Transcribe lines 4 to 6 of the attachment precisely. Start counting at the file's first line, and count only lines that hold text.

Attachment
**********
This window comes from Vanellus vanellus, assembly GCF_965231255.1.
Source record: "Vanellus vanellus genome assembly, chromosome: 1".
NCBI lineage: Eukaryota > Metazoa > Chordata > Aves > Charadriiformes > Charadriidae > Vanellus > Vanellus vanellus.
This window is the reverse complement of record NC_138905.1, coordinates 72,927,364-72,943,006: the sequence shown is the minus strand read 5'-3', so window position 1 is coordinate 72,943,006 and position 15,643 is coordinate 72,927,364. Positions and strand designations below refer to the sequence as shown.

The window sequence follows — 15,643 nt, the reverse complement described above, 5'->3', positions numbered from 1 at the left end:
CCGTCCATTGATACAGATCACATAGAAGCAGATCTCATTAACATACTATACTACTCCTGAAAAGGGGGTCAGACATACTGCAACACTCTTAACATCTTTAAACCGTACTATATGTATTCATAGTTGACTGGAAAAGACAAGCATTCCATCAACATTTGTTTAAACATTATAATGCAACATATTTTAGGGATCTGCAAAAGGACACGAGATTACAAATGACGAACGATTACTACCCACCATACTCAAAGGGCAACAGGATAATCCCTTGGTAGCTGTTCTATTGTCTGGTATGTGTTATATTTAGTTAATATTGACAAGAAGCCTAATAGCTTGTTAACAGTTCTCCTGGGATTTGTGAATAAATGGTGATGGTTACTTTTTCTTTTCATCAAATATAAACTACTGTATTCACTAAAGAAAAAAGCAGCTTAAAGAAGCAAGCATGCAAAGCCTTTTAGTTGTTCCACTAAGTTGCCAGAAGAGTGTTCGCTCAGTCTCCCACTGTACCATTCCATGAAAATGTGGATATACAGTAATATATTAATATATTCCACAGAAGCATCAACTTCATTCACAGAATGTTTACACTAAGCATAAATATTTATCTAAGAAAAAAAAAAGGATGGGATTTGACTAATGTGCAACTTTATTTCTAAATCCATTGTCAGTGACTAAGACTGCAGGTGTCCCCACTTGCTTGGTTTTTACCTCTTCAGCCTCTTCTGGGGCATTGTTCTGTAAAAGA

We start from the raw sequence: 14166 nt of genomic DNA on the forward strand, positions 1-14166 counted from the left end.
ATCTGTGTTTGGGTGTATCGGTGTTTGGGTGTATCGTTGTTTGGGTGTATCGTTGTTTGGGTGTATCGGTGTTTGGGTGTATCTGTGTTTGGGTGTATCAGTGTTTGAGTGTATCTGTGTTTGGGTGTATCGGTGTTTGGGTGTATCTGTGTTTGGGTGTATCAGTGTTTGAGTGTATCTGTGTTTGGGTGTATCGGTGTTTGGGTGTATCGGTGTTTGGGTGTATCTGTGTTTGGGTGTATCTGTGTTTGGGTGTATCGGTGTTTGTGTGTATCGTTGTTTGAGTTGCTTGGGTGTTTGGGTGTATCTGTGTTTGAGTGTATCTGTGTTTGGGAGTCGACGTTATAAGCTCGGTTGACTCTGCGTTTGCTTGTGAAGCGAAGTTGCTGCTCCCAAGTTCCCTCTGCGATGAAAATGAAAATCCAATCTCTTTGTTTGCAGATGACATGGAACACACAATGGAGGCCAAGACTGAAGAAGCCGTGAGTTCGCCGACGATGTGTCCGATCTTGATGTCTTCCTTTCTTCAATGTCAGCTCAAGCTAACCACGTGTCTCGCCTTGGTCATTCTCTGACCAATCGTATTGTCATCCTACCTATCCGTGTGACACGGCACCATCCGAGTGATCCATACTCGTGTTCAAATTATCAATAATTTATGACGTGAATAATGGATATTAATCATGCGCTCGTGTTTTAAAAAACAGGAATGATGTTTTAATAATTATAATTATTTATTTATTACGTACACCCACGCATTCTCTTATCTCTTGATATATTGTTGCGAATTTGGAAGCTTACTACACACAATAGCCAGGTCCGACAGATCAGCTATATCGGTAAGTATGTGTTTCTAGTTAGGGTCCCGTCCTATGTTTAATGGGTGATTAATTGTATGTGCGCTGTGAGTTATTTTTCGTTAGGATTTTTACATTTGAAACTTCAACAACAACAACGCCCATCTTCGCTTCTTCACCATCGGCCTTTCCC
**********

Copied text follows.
This window is the reverse complement of record NC_138905.1, coordinates 72,927,364-72,943,006: the sequence shown is the minus strand read 5'-3', so window position 1 is coordinate 72,943,006 and position 15,643 is coordinate 72,927,364. Positions and strand designations below refer to the sequence as shown.

The window sequence follows — 15,643 nt, the reverse complement described above, 5'->3', positions numbered from 1 at the left end:
CCGTCCATTGATACAGATCACATAGAAGCAGATCTCATTAACATACTATACTACTCCTGAAAAGGGGGTCAGACATACTGCAACACTCTTAACATCTTTAAACCGTACTATATGTATTCATAGTTGACTGGAAAAGACAAGCATTCCATCAACATTTGTTTAAACATTATAATGCAACATATTTTAGGGATCTGCAAAAGGACACGAGATTACAAATGACGAACGATTACTACCCACCATACTCAAAGGGCAACAGGATAATCCCTTGGTAGCTGTTCTATTGTCTGGTATGTGTTATATTTAGTTAATATTGACAAGAAGCCTAATAGCTTGTTAACAGTTCTCCTGGGATTTGTGAATAAATGGTGATGGTTACTTTTTCTTTTCATCAAATATAAACTACTGTATTCACTAAAGAAAAAAGCAGCTTAAAGAAGCAAGCATGCAAAGCCTTTTAGTTGTTCCACTAAGTTGCCAGAAGAGTGTTCGCTCAGTCTCCCACTGTACCATTCCATGAAAATGTGGATATACAGTAATATATTAATATATTCCACAGAAGCATCAACTTCATTCACAGAATGTTTACACTAAGCATAAATATTTATCTAAGAAAAAAAAAAGGATGGGATTTGACTAATGTGCAACTTTATTTCTAAATCCATTGTCAGTGACTAAGACTGCAGGTGTCCCCACTTGCTTGGTTTTTACCTCTTCAGCCTCTTCTGGGGCATTGTTCTGTAAAAGA